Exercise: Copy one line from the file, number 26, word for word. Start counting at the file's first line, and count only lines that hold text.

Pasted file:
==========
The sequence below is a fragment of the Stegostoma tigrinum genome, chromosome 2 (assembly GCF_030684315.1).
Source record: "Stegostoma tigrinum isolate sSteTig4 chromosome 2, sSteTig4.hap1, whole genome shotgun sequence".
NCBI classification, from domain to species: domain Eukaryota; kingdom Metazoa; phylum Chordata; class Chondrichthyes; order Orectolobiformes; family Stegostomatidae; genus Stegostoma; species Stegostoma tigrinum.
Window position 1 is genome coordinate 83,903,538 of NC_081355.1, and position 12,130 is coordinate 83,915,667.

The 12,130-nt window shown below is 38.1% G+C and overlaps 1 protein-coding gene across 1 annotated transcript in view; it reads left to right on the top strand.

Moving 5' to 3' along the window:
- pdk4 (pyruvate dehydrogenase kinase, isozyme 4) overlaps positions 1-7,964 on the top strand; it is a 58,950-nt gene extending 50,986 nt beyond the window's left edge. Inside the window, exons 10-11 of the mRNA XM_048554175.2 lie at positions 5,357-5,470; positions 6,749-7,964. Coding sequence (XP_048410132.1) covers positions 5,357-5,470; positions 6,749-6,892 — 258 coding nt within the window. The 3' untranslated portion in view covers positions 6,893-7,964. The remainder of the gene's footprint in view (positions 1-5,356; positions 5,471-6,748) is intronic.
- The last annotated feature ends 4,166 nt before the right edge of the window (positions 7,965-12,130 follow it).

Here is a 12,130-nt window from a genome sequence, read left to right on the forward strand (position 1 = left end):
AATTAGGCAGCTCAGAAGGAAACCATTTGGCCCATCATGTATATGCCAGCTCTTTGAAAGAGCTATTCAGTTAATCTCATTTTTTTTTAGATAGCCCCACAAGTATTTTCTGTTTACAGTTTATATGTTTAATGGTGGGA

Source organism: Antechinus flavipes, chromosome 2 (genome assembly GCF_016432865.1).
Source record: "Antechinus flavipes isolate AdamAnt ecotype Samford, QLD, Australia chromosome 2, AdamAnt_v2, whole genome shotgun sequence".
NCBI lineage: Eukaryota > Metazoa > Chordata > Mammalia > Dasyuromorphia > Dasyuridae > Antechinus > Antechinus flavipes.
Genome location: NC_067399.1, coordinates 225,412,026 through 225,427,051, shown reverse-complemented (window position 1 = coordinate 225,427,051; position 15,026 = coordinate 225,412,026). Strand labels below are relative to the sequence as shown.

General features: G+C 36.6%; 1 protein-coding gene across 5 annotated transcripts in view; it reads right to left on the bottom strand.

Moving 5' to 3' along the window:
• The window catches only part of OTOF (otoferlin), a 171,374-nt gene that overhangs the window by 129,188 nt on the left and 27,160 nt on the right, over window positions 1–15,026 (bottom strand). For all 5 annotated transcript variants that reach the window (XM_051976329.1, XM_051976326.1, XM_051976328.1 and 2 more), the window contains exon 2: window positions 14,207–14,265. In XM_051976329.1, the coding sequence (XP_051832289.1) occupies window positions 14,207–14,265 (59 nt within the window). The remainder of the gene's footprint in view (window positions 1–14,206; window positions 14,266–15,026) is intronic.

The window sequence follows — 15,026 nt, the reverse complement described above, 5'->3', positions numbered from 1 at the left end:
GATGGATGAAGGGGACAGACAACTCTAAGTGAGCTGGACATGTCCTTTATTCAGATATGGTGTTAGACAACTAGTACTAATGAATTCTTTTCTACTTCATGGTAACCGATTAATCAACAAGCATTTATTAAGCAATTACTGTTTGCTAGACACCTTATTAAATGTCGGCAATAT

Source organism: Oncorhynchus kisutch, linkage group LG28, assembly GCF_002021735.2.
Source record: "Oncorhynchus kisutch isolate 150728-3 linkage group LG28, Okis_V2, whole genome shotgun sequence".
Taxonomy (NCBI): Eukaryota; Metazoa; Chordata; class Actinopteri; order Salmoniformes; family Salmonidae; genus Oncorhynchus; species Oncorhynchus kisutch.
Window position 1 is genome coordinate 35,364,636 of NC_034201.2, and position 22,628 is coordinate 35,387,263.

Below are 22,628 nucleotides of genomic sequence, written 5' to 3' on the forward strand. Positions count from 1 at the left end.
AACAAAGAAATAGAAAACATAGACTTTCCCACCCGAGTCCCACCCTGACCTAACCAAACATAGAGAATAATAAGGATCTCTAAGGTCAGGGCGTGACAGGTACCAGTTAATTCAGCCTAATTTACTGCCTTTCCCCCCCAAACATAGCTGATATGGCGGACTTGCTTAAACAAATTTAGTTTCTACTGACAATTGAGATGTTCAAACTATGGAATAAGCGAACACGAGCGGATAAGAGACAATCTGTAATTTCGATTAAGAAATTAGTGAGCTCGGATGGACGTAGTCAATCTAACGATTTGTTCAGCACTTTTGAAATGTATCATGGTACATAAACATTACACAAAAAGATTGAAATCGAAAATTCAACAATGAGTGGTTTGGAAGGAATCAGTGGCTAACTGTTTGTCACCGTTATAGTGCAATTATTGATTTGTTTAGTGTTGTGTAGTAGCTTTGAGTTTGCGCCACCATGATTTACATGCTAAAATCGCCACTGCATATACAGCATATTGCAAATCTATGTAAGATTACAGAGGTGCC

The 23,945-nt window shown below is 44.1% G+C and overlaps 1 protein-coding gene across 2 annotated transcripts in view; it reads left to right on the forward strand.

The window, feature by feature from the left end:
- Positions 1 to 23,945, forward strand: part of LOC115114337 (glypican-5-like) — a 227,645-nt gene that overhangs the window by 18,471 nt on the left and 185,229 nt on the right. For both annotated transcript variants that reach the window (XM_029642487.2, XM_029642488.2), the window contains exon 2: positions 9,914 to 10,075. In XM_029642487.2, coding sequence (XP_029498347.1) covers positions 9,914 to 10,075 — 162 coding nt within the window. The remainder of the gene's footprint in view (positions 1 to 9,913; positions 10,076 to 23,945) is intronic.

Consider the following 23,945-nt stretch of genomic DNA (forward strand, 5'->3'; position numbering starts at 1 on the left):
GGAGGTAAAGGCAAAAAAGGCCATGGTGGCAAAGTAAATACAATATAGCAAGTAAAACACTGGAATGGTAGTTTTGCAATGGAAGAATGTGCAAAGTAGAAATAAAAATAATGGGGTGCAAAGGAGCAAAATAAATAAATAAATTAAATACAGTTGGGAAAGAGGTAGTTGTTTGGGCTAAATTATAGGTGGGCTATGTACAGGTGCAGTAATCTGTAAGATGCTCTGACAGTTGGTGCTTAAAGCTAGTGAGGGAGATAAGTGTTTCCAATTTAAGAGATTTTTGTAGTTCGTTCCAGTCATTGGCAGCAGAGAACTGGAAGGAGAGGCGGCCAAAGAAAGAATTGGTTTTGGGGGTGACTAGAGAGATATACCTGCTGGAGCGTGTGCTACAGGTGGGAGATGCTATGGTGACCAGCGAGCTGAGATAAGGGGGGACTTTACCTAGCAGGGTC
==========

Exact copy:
The 23,945-nt window shown below is 44.1% G+C and overlaps 1 protein-coding gene across 2 annotated transcripts in view; it reads left to right on the forward strand.